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Stories from the Secret City: Ray Smith's Art of Narrative as Rhetoric

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Purpose: To help readers better understand the craft and the rhetorical power of narrative as used in corporate and community settings—and to illustrate strategies that rhetorical storytellers may employ.

Method: This article analyzes storytelling by means of a case study in the art of narrative as used in support of an organization, community, and industry. The organization is Y-12 National Security Complex, which makes parts for America's nuclear arsenal and does research and production in nuclear materials for medicine, biology, industry, and nuclear energy and propulsion. The community is Oak Ridge, Tennessee and environs. "Industry" references the nuclear industry in Oak Ridge and beyond, including its partnership with the U.S. military. The subject of the case study—the person whose narrative art is here analyzed—is Ray Smith, official historian of Y-12. The material analyzed comes from publications by Smith, notes from interviews with him on multiple occasions, and many sessions of listening to his stories both in person and via recordings (documentaries, presentations available on web sites, etc.).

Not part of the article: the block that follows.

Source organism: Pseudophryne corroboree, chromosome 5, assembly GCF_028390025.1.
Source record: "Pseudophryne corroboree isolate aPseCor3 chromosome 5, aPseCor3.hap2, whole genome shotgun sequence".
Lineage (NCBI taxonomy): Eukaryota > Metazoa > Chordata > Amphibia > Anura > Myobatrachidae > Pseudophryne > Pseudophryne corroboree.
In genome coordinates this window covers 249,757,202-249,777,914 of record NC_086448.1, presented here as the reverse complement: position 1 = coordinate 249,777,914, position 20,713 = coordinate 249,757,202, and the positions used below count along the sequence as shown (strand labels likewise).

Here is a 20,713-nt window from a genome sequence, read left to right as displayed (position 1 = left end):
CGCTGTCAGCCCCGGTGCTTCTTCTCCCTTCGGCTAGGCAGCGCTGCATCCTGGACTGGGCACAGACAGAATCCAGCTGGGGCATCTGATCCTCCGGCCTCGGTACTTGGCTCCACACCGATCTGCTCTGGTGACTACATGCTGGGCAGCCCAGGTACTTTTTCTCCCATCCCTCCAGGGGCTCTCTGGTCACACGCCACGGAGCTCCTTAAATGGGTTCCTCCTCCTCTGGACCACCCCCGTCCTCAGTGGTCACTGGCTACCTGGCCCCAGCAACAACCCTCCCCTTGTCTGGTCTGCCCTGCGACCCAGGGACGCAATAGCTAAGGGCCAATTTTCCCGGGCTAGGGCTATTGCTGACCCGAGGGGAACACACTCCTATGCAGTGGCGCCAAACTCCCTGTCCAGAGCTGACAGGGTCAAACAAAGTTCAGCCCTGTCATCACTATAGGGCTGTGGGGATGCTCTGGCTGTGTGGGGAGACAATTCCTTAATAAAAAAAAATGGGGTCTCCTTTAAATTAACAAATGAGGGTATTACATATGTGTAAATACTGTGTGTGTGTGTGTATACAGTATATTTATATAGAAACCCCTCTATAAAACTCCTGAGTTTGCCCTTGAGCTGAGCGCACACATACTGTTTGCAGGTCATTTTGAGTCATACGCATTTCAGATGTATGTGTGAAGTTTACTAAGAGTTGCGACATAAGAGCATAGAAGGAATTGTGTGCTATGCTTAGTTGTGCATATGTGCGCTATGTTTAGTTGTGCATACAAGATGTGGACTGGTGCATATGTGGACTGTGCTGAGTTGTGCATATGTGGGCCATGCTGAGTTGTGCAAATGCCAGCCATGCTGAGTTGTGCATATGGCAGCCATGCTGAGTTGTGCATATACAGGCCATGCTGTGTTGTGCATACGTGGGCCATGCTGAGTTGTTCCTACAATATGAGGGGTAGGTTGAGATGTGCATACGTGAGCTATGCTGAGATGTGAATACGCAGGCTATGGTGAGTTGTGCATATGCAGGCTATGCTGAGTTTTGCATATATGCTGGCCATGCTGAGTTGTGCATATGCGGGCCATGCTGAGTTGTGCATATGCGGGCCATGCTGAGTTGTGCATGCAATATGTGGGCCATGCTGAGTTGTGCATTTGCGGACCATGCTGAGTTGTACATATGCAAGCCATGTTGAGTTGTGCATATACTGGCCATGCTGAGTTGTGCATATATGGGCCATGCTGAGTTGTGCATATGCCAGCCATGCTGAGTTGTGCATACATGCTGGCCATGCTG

Results: This study finds that Smith's stories connected with the Manhattan Project, and the years preceding and succeeding it, constitute a model set of narratives displaying the rhetorical power of storytelling in an organizational setting.

Conclusion: By studying the ways narrative is successfully used in professional settings, we deepen our understanding of rhetorical storytelling as well as our ability to use it. This skill has wide application to contexts of technical and professional communication. It can be used to elevate public opinion about a corporation, community, or industry; to breed confidence among consumers and investors; to construct leadership models for managers; to inspire and motivate employees—and in virtually any other sort of rhetorical enterprise.
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Document Type: Research Article

Publication date: February 1, 2017

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  • Technical Communication, the Society's journal, publishes articles about the practical application of technical communication theory and serves as a common arena for discussion by practitioners. Technical Communication includes both quantitative and qualitative research while showcasing the work of some of the field's most noteworthy writers. Among its most popular features are the helpful book reviews. Technical Communication is published quarterly and is free with membership.
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